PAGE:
One of the first things I read in the daily paper is the obituary page. When I do that, I often recall the New Yorker cartoon of an aging man reading obits at breakfast, ticking them off to his wife. "Older than me; younger than me; older than me; younger than me." The obits are reminders of our own mortality and self-centeredly we old folks read them faithfully.
Recently, however, I did something else. I didn't just read the obits, I wrote my own. I also wrote an obituary for my wife. It was a sobering but enlightening exercise. Why did I do it? There were lots of reasons.
My wife and I are aging with significant health issues. I wanted to make it easier for my son who will have to deal with all this and more when we go back into the Mystery of God from which we came.
My son does not know, for example, the cities or towns where our surviving relatives live. And he won't know all the many different things we did in our long and varied lives.
The obituaries, of course, are incomplete and subject to change. There are lots of blanks to be filled in. I am not clairvoyant and don't know the details. Exactly when will we die? Who will be with us "at the hour of our death?" Family ? Friends? Will we be alone? How will we die? At home? In a hospital? In an accident? My son will have to fill in the blanks, but at least I have provided him with a decent start.
Some might judge otherwise, but writing these obits was not a morbid undertaking. It made me think as much about life as about death. As I wrote them it made me proud that my wife and I had worked for peace and for justice, for the poor and for the needy. We had done some things right.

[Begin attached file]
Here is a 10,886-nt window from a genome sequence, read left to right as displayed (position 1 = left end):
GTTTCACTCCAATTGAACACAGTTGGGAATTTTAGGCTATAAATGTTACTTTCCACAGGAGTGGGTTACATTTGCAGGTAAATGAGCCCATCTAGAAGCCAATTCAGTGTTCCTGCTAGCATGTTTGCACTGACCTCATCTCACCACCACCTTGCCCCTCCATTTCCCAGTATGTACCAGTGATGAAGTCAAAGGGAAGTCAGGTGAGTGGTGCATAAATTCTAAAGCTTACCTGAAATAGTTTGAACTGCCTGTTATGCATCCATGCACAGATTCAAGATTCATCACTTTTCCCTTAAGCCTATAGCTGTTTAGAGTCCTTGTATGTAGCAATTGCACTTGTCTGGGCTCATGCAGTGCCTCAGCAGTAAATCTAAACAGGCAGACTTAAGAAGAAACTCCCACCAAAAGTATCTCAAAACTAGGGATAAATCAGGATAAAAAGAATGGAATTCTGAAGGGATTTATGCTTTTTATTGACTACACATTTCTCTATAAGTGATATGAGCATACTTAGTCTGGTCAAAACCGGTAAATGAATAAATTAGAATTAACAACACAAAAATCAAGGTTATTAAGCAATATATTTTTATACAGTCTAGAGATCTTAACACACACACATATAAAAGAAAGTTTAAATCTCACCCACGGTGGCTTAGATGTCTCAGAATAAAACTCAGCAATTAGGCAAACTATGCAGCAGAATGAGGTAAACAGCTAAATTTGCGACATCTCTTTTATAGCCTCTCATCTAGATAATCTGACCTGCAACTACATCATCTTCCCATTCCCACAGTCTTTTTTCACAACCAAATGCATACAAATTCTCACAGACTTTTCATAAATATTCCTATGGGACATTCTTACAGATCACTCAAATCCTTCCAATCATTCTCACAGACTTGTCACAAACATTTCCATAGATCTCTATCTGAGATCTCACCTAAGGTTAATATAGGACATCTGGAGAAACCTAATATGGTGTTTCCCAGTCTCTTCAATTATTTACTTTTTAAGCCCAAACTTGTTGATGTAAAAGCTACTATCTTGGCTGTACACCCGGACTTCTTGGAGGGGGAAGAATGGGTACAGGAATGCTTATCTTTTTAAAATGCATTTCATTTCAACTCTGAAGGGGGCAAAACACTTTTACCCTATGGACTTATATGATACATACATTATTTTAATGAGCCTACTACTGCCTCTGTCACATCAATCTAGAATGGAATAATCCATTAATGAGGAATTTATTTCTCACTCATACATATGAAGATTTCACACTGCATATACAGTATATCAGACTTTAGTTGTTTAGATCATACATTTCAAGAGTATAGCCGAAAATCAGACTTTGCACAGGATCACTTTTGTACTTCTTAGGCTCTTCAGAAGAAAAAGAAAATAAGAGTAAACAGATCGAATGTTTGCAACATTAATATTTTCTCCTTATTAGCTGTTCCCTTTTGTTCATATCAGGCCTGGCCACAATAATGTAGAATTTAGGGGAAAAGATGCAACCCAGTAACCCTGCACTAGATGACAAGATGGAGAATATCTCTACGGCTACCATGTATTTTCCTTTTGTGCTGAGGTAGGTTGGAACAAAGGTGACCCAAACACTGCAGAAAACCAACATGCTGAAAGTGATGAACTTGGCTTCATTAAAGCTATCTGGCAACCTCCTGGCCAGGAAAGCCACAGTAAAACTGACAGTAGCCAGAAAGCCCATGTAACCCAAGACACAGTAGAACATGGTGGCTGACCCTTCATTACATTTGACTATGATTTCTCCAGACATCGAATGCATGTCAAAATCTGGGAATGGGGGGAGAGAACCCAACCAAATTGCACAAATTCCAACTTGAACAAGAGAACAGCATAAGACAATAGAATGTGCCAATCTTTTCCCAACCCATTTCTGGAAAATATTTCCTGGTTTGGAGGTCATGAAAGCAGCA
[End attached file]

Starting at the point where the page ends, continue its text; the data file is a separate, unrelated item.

Writing them also forced me to research old resumes for dates and titles. In retrospect the job promotions, the political infighting, the controversies did not seem important. Certainly they were less important than the parenting of our children.
Looking back, of course, there were mistakes (we certainly could have handled our daughter's adolescent rebellion better). Not that I was overwhelmed with regrets. As parents we did the best we could and we did all right, but writing the obits made me see more clearly the competing values of home and family versus work and politics. I hope I have been able to share the priority of home over work in my newspaper columns. My readers can be the judge of that.
Additionally, writing my obituary brought a subtle temptation to pride. I hope I resisted this, even though smugly I saw the obituary as an opportunity to literally have the last word.
Moreover, the writing made me think of death - and the insightful prayer of that scientist priest Pierre Teilhard de Chardin. Listen to his prayer.
"When the signs of age begin to mark my body (and still more when they touch my mind); when the illness that is to diminish me or carry me off strikes from without or is born within me; and when the painful moment comes to which I suddenly awaken to the fact that I am growing ill or growing old; and above all at the last moment when I feel I am losing hold of myself and am absolutely passive within the hands of the great unknown force that has formed me; in all these dark moments, O God, grant that I may understand that it is You (provided only my faith is strong enough) who are painfully parting the fibers of my being in order to penetrate to the very marrow of my substance and bear me away within yourself."
I'm glad I wrote those obituaries. Try writing your own. I recommend it.
Daniel O'Rourke lives in Cassadaga, New York. His column appears on the second and fourth Thursday each month. A grandfather, Dan is a married Catholic priest. His new book, "The Living Spirit" is a collection of previous columns. To read about that book or send comments on this column visit his website